Solar panels give you an alternative energy source for your fountain. It’s also an environmentally friendly option.
Solar panels are another viable option because your fountain will be outdoors. You can buy a fountain with built-in solar panels or purchase external solar panels separately.
This Sunnydaze Solar-Powered Outdoor Water Fountain from Amazon.com needs only solar power to run and has a chargeable battery that can power your fountain on cloudy days.
Get the Correct Pump Size
Bigger isn’t always better. Too much horsepower will create too strong a flow of water and can unnecessarily bump your fountain’s energy costs.
A too-small pump won’t be able to move the water at an ideal rate for your fountain.
The GROWNEER Submersible Pump from Amazon.com is energy-saving and highly efficient, running on just 30W and having a max lift height of 7.2 feet (2.19 m).
Don’t Run Your Fountain During Peak Energy Hours
Peak energy hours are the hours in the day or night that many people will be using electricity for their appliances and other activities.
For example, during the summer, it may be more expensive to run your fountain when most people will be using their air conditioners.
Turn Off Other Non-Essential Appliances
Using the same concept, you shouldn’t run your fountain at the same time as you are running other appliances in your home.
Running your fountain while you’re using a lot of other appliances is a sure way to make your energy bill shoot up.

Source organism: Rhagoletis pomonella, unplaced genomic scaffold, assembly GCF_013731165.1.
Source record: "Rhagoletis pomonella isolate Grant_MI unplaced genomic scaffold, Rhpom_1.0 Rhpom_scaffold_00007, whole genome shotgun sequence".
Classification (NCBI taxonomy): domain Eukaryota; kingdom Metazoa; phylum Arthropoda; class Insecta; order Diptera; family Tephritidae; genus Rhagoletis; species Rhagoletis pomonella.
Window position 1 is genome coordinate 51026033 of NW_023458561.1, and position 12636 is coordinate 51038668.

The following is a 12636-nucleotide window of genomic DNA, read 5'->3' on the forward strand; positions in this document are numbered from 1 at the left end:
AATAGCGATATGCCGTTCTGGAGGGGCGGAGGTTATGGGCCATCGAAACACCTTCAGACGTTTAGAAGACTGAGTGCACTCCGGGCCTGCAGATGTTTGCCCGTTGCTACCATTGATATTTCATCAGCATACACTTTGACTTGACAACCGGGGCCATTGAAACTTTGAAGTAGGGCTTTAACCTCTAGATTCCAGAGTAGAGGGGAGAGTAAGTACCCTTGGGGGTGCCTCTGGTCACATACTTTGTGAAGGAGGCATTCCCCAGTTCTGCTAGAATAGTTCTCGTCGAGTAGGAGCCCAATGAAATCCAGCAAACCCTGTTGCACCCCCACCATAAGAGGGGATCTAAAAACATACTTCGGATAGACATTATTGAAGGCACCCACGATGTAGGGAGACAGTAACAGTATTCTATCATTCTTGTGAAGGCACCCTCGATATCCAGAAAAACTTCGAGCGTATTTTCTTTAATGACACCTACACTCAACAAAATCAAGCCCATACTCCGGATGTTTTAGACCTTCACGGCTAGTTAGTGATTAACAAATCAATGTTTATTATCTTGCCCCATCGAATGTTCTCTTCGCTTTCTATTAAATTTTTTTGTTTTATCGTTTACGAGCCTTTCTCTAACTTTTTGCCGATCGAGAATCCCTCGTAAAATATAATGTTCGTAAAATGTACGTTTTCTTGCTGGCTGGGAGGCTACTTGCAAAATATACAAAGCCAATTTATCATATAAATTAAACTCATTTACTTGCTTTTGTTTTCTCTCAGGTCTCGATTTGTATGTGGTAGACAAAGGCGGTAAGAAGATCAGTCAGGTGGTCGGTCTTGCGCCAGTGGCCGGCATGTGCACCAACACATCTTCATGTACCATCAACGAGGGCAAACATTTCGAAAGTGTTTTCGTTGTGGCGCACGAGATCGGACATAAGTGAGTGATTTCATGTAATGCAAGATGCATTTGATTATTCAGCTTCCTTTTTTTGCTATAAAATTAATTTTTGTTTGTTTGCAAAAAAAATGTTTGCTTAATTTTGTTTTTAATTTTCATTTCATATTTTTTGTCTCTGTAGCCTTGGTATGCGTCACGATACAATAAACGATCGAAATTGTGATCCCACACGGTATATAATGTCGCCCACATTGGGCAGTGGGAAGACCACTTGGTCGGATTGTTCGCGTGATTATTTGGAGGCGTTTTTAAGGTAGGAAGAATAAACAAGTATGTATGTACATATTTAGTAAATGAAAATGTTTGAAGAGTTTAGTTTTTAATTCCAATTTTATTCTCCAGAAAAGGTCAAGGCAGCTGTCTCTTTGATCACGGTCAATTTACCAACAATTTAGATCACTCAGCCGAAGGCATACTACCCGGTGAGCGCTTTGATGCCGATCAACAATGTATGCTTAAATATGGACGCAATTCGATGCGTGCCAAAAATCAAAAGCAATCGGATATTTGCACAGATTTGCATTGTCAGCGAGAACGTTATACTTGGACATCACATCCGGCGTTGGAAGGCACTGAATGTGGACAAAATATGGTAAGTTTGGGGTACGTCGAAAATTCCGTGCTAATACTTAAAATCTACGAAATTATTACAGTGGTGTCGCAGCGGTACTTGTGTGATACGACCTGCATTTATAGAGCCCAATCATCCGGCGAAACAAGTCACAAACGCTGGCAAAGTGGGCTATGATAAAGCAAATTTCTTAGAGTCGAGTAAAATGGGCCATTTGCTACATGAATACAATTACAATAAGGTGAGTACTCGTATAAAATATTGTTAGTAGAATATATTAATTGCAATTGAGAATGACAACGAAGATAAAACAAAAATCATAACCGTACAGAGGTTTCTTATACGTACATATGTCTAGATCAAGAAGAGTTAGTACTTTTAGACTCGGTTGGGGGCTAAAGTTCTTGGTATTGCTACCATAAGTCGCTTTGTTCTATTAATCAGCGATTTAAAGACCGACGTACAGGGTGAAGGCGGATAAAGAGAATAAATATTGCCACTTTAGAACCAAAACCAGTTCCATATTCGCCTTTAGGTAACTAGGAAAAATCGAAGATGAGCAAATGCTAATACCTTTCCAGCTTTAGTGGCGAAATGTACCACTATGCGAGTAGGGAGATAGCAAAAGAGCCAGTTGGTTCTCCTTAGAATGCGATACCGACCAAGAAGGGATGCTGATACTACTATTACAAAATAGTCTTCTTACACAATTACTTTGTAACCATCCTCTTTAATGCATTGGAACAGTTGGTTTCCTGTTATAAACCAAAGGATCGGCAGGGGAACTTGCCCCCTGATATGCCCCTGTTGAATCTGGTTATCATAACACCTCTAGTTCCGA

Outdoor Fountain Maintenance Tips
Make Sure Your Fountain Always Has Enough Water
Your pump can break down if you run it for too long with too little water. The size of the fountain combined with the humidity of your area will affect how much water you need to put in your fountain and how often you need to fill it.
Ensure that your pump is fully submerged in the water. If the sound of the pump is louder than the sound of falling water, it may be a sign that you need to add more water to your fountain.
If you’re concerned about water usage, we wrote a guide about outdoor fountain water conservation here. If this is a common concern, we also wrote about what to do if your fountain keeps losing water.
Keep an Eye on the Water’s Condition
Are any algae forming? Do you notice debris or dead leaves in it? Your fountain may need some cleaning and new water too. You can use algae inhibitors and cleansers to keep the water clear.
The Sanco Industries 88015 Fountain Algaecide from Amazon.com is a clarifier that is safe for surrounding wildlife, pets, and pond plants. However, it is not safe for fish.
Clean Your Fountain and Drain the Water Every Two to Four Months
When the water is drained, you can take out the pump and wipe it down. Check if any dirt has built up in your pump. Remove any debris like leaves and stones that have settled in your fountain and wipe down the basin using a sponge or other cleaning products.
After doing some thorough cleaning, put your pump back in your fountain before filling it with new and clean water.
Some fountains need to be cleaned weekly without having to replace the water. But some fountains may need more detailed cleaning. Check with your manufacturer if they have any recommendations for your fountain’s maintenance.
Many outdoor fountains use as much energy as an LED bulb and don’t cost much to run. However, if you are concerned about saving money on your energy bill, maintaining and cleaning your outdoor fountain periodically will significantly lower operating costs.
- Landscaping Planet: Do water fountains use a lot of electricity?
- Fountains Blog: Top 7 questions about water fountains- and their answers
- Carolina Country: Energy costs for outdoor water features
- Serenity Health: Water fountain FAQs
- Serenity Health: Outdoor Fountain care & Repair: Maintenance of garden fountains
- Serenity Health: Fountain Maintenance & Care
- Pacific Dreamscapes of San Diego: Top Tips on Easy Water Fountain Maintenance